For me, peaches are for cobbler and blueberries are for fried pies. I savor the flavor of a tart berry, butter, and sugar combo, whether it’s an elevated recipe like this or the star-wrapped pies in the candy store (which I’d pass up everything in the store for as a kid).–Todd Richards


Now, these hand pies are perfect for a quick nosh on the go. Or for kids—who always love a sweet little treat of their own. And, honestly, they go with anything—coffee, tea, a big old glass of milk. But beyond that, Chef Todd Richards has a few suggestions for you. And who knows better than the chef? He suggests a lovely glass of sparkles like a Champagne or prosecco, or a sparkling rose. Chardonnay is another of his top picks, as well as a dry cider. We’re just saying, these little gems go with anything, so have at it.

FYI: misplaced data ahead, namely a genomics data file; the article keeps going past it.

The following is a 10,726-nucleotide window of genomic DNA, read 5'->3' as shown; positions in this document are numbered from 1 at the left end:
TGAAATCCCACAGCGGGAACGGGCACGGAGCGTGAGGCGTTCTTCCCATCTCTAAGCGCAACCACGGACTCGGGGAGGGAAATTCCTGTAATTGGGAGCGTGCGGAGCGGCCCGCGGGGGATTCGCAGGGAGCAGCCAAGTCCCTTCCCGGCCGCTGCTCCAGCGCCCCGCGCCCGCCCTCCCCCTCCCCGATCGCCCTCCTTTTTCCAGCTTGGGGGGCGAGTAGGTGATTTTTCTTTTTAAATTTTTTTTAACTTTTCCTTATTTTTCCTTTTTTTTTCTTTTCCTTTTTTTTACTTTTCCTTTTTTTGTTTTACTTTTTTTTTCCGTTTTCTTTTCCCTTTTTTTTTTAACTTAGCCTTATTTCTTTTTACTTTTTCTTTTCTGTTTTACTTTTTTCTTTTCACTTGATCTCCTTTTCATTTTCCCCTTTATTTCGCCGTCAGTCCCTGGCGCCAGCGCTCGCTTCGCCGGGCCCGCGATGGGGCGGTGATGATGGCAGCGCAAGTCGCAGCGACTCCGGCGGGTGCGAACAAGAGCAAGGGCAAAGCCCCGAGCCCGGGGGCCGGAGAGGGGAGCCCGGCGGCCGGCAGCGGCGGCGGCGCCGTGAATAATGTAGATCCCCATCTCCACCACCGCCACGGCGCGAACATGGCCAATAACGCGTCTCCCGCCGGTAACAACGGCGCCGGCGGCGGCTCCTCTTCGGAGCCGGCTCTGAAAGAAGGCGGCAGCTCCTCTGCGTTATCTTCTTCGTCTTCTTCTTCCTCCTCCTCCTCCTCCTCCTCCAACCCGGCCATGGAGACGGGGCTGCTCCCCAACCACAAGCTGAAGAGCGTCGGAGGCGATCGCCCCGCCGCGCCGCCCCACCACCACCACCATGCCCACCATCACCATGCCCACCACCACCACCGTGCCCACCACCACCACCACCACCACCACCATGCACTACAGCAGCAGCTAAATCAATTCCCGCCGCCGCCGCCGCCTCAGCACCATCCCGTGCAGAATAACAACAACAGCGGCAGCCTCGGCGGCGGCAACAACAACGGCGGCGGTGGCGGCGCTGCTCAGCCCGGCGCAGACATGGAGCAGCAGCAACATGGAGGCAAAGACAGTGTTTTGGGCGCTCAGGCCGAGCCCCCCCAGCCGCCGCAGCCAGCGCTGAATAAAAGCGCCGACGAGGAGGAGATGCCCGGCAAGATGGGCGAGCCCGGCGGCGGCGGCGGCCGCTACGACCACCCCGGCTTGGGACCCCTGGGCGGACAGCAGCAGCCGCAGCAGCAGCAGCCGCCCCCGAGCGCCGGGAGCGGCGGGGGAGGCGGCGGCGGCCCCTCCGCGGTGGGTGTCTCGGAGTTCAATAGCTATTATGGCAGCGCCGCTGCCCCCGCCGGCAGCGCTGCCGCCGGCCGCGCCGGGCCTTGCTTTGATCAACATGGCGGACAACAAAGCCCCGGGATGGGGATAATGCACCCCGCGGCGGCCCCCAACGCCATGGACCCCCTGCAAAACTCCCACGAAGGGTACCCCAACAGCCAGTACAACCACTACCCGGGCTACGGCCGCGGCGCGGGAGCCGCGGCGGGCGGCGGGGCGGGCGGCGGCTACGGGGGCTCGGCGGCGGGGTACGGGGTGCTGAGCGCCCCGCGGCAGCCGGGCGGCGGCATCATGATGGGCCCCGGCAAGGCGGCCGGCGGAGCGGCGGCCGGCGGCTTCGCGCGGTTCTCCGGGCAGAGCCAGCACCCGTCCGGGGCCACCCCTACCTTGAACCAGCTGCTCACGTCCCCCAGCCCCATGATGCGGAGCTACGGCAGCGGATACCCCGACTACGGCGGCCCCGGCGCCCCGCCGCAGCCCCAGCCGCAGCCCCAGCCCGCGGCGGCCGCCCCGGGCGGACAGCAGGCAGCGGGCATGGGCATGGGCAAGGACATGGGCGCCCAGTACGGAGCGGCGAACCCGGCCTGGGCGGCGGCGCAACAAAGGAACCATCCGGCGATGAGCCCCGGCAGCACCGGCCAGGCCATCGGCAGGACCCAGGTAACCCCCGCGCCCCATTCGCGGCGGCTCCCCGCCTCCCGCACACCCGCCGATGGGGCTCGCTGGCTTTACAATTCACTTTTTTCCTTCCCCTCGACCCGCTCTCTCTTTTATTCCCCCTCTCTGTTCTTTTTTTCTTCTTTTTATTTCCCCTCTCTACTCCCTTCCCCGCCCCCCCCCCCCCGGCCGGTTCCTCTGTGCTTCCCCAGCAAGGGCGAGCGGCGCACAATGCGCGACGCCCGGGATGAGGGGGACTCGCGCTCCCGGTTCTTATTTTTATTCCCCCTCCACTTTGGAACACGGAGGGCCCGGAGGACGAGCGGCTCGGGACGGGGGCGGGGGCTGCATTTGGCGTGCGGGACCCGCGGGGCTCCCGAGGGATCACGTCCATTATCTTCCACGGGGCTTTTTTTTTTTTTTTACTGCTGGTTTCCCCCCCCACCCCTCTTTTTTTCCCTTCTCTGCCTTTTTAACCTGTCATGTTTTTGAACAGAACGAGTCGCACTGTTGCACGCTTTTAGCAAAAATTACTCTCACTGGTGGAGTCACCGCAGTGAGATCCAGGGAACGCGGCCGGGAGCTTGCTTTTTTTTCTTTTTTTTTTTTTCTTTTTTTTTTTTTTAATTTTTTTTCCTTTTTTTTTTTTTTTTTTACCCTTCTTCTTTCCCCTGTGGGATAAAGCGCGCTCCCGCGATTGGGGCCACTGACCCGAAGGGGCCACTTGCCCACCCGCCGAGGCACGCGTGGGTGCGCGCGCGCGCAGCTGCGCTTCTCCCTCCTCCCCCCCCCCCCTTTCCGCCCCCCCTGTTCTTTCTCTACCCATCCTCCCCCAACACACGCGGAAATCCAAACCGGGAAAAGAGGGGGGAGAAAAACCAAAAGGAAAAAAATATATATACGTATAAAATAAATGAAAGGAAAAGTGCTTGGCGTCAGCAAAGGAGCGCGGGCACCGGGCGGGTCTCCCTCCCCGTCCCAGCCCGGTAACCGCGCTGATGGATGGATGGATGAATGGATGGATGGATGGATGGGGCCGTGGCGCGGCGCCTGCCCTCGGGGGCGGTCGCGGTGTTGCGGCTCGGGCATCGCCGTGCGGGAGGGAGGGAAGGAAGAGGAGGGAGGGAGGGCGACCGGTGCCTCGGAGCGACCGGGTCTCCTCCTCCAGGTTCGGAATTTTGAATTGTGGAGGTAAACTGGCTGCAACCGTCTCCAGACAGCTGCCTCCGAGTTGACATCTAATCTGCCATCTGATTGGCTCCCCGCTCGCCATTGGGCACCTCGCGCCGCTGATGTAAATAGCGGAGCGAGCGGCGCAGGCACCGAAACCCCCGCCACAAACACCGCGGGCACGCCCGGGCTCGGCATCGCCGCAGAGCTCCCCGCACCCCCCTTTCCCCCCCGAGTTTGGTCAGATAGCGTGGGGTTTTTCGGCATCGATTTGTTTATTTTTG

8 crescent-shape blueberry fried pies with Meyer lemon drizzle sauce nearby all on a piece of slate

Blueberry Hand Pies

4.75 / 4 votes
The leftover filling is great on pancakes, waffles, or ice cream.
David Leite
Servings15 hand pies
Calories262 kcal
Prep Time1 hour 10 minutes
Cook Time30 minutes
Total Time1 hour 40 minutes


For the blueberry hand pies

  • 1 cup granulated sugar
  • 2 tablespoons cornstarch
  • 3/4 cup water
  • 1/4 cup dark rum
  • 1 teaspoon orange zest (from 1 orange, preferably organic)
  • 1/4 teaspoon vanilla extract or paste
  • 1 pinch kosher salt
  • 1 sprig thyme
  • 1 1/4 pounds fresh blueberries
  • 1 recipe store-bought or homemade double-crust pie dough